The carry handle. Love it or hate it, it’s an iconic feature of the AR-15. In recent years there has been a resurgence in their popularity. Unfortunately, this has led to some misunderstandings and incorrect advertising. So let’s take a look at the common models and what sets them apart.
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This is the original carry handle. It takes its name from the M-16A1, which is where it was most commonly found. But it was also found on famous models like the XM-177. The A1 has a windage adjustable rear sight. The elevation is adjusted in the front sight. The sight aperture is L-shaped, with two apertures available. One is for close range, and one is for long range. Both apertures are small, and they sit at slightly different heights to compensate for drop.
The rear sight requires a tool to adjust. Now, “tool” may be too strong of a word because the point of a .223 bullet also works. But it is easier to do with a small screwdriver or similar implement. This tool is only necessary to depress a detent so that the wheel can be adjusted.
There are variants within the A1 family. The most popular is known as the C7 from its use in the Canadian C7 family of rifles. It blends an A1 carry handle with the brass deflector from the A2 (discussed below). This upper has been in great demand because it was prominently used on the Colt 733 rifles in the classic movie Heat.
Identifying an A1 upper is easy. Just look for an elevation adjustment wheel on the carry handle. If there isn’t one, odds are good it is an A1 or similar variant. The rear sight windage adjustment looks like a small wheel with holes for a detent.
The A2 upper added some additional complexity and functionality. Most notably, the rear sight includes finger-adjustable windage and elevation knobs. These have been the source of much controversy, with some suggesting that they are too complex for a fighting rifle. The apertures also changed. A large “low light” setting is paired with a small standard aperture used for most situations. Both apertures sit at the same level and shoot the same zero, unlike the A1.
It is very easy to identify A2 uppers. The windage and elevation knobs are quite visible. Also, a large, triangular brass deflector was added immediately behind the ejection port. This same brass deflector is used on the C7 upper.
Prominent numbering is visible on the elevation wheel. The front and rear sights are elevation-adjustable. Once the front sight elevation is set, it is left alone, and the rear sight is then used. The zero setting is at “3/8” which is the 300-meter battle zero. Setting such as “4” for 400 meters and “5” for 500 meters are visible on the side and top of the elevation wheel. One full revolution ends back on the “3/8” setting which is the 800-meter setting. These numbers will not be accurate with all types of ammunition, but they do provide at least a rough idea.
Personally, I disagree with the common complaints about the A2 sights. “Losing your zero” is easy to prevent. The elevation wheel bottoms out at or near the zero. Windage adjustments can be marked with a paint pen, or verified with the small hash marks below the aperture. Zero settings can also be written down and taped to the stock or stored in the pistol grip as an additional backup.
The A2 sights also allow zeroes with different ammunition to be stored and used. For example, moving from M193 to M855 ammo could cause a hypothetical zero shift of three clicks up, and two clicks right. That information can be stored on a note, or marked with a different color paint pen.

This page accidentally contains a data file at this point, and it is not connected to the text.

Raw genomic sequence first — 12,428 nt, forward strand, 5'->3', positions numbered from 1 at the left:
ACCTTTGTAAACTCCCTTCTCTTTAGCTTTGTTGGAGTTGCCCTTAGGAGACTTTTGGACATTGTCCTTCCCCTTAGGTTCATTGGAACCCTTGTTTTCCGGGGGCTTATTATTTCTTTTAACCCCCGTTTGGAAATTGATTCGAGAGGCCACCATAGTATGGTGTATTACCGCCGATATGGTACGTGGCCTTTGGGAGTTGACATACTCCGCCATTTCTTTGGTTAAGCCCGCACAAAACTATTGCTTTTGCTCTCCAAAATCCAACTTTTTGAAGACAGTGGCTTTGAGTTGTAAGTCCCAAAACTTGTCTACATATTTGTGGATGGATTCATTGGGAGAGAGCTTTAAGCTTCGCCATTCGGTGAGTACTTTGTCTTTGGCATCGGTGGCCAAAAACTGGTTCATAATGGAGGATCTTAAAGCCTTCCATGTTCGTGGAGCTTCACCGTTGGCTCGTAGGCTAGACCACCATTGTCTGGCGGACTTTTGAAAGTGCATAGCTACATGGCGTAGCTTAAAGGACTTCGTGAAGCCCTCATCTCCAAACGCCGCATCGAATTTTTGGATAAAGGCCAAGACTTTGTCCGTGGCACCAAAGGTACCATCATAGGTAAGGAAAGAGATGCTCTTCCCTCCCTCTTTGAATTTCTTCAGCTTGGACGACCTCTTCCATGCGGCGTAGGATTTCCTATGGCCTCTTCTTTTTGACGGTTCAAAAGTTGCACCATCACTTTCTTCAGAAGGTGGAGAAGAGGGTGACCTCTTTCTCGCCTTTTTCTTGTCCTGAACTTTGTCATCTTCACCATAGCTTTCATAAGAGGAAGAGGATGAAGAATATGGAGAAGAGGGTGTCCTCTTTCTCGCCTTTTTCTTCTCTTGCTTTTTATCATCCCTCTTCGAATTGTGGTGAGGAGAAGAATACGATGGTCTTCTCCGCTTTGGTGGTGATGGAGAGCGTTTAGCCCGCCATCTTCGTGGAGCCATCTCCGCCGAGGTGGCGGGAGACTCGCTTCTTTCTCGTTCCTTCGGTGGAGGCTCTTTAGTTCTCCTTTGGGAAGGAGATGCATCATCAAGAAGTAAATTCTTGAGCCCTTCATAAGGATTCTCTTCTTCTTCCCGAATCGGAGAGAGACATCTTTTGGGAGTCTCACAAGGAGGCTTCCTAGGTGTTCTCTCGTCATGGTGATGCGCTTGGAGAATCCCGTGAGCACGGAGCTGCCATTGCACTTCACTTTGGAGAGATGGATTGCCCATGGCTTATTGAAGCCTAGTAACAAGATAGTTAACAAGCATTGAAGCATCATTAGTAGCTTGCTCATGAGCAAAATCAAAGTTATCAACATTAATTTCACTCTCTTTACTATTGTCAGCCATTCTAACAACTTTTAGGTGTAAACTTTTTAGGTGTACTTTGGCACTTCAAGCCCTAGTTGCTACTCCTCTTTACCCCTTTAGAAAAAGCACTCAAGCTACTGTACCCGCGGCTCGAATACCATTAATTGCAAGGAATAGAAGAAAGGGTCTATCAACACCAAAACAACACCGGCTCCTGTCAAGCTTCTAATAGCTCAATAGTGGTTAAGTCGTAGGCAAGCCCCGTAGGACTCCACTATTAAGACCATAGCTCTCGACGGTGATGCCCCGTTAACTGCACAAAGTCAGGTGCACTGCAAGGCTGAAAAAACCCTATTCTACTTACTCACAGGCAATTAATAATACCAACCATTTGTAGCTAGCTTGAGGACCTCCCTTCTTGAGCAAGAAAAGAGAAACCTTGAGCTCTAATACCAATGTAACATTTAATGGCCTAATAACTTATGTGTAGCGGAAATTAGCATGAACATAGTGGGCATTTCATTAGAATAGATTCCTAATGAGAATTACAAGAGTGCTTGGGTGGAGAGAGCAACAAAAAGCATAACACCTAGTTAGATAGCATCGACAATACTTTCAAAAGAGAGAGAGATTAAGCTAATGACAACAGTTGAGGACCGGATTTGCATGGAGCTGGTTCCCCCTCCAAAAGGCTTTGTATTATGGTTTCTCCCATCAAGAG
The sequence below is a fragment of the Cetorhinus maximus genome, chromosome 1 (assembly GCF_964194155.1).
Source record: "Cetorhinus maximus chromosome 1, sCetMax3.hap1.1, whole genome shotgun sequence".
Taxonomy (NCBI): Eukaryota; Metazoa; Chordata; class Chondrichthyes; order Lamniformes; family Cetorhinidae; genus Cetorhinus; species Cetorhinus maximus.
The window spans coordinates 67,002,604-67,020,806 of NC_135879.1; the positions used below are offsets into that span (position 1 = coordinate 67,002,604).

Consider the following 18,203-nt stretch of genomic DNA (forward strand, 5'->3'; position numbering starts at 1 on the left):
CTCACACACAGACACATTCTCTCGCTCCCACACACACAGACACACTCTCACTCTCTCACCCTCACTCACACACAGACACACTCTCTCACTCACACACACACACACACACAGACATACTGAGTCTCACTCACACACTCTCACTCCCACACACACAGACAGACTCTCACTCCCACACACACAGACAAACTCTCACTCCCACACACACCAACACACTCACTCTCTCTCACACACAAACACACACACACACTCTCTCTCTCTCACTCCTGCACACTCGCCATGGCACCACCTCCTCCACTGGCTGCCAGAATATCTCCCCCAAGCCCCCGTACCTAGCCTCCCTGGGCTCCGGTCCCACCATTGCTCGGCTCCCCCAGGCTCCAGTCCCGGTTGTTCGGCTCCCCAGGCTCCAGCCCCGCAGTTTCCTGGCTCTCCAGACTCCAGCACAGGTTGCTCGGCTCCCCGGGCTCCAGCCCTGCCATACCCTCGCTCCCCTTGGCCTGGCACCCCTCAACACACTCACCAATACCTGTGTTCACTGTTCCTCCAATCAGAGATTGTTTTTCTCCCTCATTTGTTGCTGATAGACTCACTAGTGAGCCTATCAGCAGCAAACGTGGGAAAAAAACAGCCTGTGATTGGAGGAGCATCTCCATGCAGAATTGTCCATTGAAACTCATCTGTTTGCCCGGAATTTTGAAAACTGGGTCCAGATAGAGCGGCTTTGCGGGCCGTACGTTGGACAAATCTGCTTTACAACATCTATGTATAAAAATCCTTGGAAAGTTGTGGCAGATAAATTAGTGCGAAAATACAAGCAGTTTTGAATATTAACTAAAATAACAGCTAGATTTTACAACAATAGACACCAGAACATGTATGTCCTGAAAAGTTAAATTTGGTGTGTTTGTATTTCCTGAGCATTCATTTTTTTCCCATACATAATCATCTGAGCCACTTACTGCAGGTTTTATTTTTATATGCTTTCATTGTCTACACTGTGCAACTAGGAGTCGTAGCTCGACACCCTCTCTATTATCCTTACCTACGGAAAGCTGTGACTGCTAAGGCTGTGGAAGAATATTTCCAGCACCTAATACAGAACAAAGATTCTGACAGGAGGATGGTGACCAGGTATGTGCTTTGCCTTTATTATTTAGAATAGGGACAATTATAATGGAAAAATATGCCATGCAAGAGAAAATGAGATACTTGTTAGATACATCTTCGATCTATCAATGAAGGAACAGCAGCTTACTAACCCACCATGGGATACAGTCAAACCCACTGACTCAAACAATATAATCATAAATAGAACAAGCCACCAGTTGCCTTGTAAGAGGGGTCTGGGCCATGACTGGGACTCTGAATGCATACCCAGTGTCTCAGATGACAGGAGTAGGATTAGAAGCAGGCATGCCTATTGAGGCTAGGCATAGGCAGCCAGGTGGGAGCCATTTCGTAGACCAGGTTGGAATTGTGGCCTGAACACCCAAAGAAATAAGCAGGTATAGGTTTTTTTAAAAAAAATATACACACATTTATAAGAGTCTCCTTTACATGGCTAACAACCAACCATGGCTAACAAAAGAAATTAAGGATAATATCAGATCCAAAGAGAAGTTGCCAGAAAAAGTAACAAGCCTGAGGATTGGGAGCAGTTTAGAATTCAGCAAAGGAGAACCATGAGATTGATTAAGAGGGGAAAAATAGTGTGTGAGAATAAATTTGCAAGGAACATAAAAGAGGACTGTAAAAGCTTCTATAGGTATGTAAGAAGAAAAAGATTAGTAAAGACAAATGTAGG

We have arrived at the most commonly mislabeled carry handle, the detachable A3/A4. We will simply call it the A3. This is the most common model because it fits a standard flat top upper. And there are millions of flat top uppers out there. Functionally, the A3 is very close to an A2. The obvious difference is that it can be removed. The other difference is much more minute, with the elevation battle zero setting labeled “3/6” instead of “3/8.”
The A3 is easy to identify. Two large thumbscrews protrude from the left side. A small gap can also be seen where the A3 grips onto the Picatinny rail. The “window” inside the carry handle is much smaller as well.
The A1, A2, and A3/A4 all feature a small hole in the top of the carry handle for optics mounting. Initially, this was used for the fixed 4x scope sold by Colt and copied by others. Today, various other optics are carry handle compatible. Trijicon ACOGs, Meprolight and Trijicon fiber optic reflex sights, and Primary Arms prism scopes all have purpose-built carry handle mounts.
Brownells XM-177 shown with the Brownells 4x Retro optic affixedSpecial adapters can be used to mount other optics. Some sit on top of the carry handle, while others project forward of the carry handle and drop down. These “gooseneck” mounts place a red dot further forward, but can also allow for a co-witness with the irons.
Most of these mounting options preserve the view of the iron sights. Generally, a trough or hole is machined into the mount. The view of the sights may be partially obstructed but are typically still usable.
Cloning up a classic military M-16 variant or movie gun requires the right upper. But if you aren’t going for a specific clone look, the different features may be appealing depending on the intended use. Users who want to “set it and forget it” will prefer the A1. The A2, properly understood, can provide much more adjustability for those wanting match-grade accuracy. The A3 is best for the carry handle curious because it can be removed easily and replaced with a boring, modern optic. Whichever you choose, a real AR guy has to own at least one carry handle.
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